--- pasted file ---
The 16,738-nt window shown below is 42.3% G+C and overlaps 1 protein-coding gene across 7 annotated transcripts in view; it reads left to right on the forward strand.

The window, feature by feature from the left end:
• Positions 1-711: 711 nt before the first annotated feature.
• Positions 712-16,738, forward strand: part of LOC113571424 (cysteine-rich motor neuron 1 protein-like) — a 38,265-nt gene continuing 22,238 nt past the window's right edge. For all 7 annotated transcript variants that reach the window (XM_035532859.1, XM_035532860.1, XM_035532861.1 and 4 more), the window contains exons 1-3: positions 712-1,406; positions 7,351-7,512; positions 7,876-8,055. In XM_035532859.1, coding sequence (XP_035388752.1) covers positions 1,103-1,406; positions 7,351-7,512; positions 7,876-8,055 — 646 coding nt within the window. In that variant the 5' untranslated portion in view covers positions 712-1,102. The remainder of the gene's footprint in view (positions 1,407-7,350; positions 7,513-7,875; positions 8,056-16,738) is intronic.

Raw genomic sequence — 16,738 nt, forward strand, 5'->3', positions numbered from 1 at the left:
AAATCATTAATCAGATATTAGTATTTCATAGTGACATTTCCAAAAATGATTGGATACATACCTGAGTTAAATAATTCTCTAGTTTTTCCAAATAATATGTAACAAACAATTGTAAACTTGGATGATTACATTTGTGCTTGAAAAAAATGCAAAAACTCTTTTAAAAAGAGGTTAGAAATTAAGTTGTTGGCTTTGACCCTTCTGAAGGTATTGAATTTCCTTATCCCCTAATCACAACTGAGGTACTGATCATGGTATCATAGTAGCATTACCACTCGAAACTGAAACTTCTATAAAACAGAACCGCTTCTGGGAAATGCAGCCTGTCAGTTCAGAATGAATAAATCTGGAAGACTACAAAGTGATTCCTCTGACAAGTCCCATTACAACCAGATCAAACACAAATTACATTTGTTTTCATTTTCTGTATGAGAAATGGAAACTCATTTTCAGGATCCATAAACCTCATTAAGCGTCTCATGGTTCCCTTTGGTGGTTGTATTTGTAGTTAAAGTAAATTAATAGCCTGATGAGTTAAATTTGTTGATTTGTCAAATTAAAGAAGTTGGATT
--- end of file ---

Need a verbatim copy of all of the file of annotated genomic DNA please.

The 16,738-nt window shown below is 42.3% G+C and overlaps 1 protein-coding gene across 7 annotated transcripts in view; it reads left to right on the forward strand.

The window, feature by feature from the left end:
• Positions 1-711: 711 nt before the first annotated feature.
• Positions 712-16,738, forward strand: part of LOC113571424 (cysteine-rich motor neuron 1 protein-like) — a 38,265-nt gene continuing 22,238 nt past the window's right edge. For all 7 annotated transcript variants that reach the window (XM_035532859.1, XM_035532860.1, XM_035532861.1 and 4 more), the window contains exons 1-3: positions 712-1,406; positions 7,351-7,512; positions 7,876-8,055. In XM_035532859.1, coding sequence (XP_035388752.1) covers positions 1,103-1,406; positions 7,351-7,512; positions 7,876-8,055 — 646 coding nt within the window. In that variant the 5' untranslated portion in view covers positions 712-1,102. The remainder of the gene's footprint in view (positions 1,407-7,350; positions 7,513-7,875; positions 8,056-16,738) is intronic.

Raw genomic sequence — 16,738 nt, forward strand, 5'->3', positions numbered from 1 at the left:
AAATCATTAATCAGATATTAGTATTTCATAGTGACATTTCCAAAAATGATTGGATACATACCTGAGTTAAATAATTCTCTAGTTTTTCCAAATAATATGTAACAAACAATTGTAAACTTGGATGATTACATTTGTGCTTGAAAAAAATGCAAAAACTCTTTTAAAAAGAGGTTAGAAATTAAGTTGTTGGCTTTGACCCTTCTGAAGGTATTGAATTTCCTTATCCCCTAATCACAACTGAGGTACTGATCATGGTATCATAGTAGCATTACCACTCGAAACTGAAACTTCTATAAAACAGAACCGCTTCTGGGAAATGCAGCCTGTCAGTTCAGAATGAATAAATCTGGAAGACTACAAAGTGATTCCTCTGACAAGTCCCATTACAACCAGATCAAACACAAATTACATTTGTTTTCATTTTCTGTATGAGAAATGGAAACTCATTTTCAGGATCCATAAACCTCATTAAGCGTCTCATGGTTCCCTTTGGTGGTTGTATTTGTAGTTAAAGTAAATTAATAGCCTGATGAGTTAAATTTGTTGATTTGTCAAATTAAAGAAGTTGGATT